It is a flamenco version of a rhythm from Cuba, which bears the same name, brought into Spain during the 16th century by the soldiers taking well-earned rest after months and years of conquering countries overseas. The lyrics are somewhat satirical, albeit in a fun and comedic way, about Cuba and its residents and often quite sensual and indolent.
The Fandangos de Huelva or the Fandanguillos many proponents believe evolved from Northern Spain’s regional dance, the Jota. The dance was originally accompanied by castanets, violins, tambourines and guitars but as it spread to the inner recesses of the province, other instruments were used and developed. For about 30 to 40 years, the fandango and fandango grande became to be the most popular forms of flamenco, much to the consternation of purists.
While the Soleáres are basically sad songs and dances, the Alegrias, which translate to merriment or happiness have the same beat, meter and rhythm but are lively forms of flamenco.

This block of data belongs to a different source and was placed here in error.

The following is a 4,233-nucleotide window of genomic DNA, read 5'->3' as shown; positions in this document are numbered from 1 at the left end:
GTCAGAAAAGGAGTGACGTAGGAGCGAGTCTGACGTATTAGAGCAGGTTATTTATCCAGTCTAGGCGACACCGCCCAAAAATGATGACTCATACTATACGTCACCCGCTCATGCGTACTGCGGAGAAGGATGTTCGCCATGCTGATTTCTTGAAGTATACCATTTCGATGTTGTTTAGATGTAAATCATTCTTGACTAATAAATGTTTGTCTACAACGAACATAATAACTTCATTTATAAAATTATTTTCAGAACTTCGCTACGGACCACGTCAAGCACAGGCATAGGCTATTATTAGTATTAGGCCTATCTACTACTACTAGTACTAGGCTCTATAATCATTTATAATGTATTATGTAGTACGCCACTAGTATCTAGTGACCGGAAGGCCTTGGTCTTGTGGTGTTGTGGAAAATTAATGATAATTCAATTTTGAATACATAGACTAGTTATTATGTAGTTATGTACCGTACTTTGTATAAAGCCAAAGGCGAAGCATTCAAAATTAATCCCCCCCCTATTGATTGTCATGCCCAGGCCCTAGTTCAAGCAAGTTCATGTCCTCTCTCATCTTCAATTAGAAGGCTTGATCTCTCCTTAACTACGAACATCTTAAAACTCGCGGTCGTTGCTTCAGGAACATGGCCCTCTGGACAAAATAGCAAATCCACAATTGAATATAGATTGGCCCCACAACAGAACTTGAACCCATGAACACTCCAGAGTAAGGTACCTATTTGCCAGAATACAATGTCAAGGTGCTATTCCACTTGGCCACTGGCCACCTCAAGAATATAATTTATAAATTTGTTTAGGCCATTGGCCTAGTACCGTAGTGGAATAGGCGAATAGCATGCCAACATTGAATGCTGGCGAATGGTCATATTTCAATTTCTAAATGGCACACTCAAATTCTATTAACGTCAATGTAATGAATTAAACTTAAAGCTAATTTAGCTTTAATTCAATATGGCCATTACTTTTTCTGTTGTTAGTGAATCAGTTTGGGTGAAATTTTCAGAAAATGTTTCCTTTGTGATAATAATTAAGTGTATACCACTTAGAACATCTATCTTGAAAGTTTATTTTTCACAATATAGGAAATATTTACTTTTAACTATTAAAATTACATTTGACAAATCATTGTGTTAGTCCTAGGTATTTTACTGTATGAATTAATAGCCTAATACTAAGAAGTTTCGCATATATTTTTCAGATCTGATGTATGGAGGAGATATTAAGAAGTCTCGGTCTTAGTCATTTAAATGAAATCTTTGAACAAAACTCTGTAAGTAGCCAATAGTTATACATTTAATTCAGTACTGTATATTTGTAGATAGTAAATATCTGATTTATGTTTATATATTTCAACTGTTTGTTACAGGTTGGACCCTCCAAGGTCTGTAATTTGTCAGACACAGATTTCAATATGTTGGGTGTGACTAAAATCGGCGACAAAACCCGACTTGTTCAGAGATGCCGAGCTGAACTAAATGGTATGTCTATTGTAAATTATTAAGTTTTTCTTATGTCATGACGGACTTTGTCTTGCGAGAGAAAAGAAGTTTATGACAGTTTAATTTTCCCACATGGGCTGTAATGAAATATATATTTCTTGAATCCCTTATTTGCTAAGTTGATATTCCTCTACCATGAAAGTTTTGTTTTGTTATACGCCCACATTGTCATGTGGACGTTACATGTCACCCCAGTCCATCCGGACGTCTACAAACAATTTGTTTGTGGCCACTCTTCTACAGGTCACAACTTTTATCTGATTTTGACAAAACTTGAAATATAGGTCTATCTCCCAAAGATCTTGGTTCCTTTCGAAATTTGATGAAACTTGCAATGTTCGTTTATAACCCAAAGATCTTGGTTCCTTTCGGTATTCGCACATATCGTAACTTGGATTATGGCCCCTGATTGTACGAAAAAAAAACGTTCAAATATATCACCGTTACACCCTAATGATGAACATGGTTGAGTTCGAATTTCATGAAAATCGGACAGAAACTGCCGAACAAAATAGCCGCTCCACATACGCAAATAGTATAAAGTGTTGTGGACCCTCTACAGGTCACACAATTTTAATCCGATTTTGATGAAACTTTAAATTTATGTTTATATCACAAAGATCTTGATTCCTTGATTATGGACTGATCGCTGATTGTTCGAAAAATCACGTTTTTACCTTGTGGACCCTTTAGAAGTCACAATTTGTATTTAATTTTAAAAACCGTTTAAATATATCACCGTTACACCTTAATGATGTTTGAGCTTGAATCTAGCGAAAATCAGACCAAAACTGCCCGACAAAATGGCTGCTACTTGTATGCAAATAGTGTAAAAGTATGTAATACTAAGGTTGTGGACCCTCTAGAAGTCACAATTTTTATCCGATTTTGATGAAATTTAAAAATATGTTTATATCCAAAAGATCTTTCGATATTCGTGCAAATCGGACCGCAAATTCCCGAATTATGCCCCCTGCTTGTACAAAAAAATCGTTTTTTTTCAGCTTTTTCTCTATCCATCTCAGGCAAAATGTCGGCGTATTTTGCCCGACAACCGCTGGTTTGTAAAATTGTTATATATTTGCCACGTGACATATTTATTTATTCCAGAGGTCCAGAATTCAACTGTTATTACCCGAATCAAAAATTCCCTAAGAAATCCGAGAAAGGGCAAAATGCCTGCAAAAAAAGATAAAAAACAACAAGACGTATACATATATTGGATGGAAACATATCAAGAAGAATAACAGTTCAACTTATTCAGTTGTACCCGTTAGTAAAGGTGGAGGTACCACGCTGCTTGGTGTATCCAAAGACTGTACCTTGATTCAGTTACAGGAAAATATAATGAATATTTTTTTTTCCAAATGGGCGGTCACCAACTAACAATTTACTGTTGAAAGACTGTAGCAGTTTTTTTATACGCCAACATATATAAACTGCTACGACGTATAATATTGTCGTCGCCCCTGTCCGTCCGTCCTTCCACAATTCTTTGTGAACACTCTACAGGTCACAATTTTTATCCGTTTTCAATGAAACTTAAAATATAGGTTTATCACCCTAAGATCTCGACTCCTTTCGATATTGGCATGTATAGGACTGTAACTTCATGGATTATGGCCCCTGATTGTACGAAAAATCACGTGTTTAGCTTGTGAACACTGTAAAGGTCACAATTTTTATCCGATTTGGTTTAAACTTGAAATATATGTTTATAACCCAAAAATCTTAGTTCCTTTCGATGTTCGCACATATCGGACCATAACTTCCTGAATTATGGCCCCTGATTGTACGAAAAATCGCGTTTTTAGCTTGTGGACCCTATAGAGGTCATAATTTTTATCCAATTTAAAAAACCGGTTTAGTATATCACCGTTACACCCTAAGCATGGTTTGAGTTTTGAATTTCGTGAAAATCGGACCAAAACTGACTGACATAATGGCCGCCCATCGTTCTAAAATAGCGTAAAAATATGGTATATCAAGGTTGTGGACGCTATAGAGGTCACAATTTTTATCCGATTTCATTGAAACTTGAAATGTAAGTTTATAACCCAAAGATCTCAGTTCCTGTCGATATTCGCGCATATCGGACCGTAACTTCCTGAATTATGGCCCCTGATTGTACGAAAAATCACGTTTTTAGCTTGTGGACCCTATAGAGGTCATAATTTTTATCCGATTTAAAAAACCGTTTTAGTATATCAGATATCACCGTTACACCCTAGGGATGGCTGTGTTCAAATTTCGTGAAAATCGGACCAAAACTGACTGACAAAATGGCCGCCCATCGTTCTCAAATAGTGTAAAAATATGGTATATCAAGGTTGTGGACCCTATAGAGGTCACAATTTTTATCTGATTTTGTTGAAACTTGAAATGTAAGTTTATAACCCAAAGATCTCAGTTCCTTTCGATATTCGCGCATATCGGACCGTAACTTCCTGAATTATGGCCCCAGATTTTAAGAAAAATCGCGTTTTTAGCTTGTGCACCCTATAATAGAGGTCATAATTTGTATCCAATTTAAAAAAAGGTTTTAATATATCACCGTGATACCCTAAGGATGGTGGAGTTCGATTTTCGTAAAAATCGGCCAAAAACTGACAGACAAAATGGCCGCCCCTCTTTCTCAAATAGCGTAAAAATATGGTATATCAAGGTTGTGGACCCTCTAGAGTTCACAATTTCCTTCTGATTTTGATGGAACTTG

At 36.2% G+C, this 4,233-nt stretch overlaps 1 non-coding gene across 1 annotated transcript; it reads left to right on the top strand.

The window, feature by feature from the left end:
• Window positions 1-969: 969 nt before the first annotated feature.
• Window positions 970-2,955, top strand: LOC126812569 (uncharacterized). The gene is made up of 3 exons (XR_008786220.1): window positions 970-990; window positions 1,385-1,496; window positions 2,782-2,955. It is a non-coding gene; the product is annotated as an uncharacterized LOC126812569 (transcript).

This flamenco dance form focuses on seriousness and sadness. It is about the pain of love, the setbacks in life, cruelty of fate or general sorrow. In this dance, the dancer has to generally pour in a huge amount of emotional involvement to fully express the lamentations that are central to the dance’s theme. Among flamenco songs, the Siguiriya is considered to be the most difficult.
Flamenco, the embodiment of the essence of Andalusia in Southern Spain is an evocative, hauntingly expressive dance that is amazing to watch. It is a very emotional dance, characterized by strong, defiant and almost masculine movements. If you ever get the chance to visit Sevilla in Southern Spain, take a tour of the Museo del Baile Flamenco, where you could not only trace the dance’s history, you would be treated to an awesome live performance or even take some flamenco dancing lessons.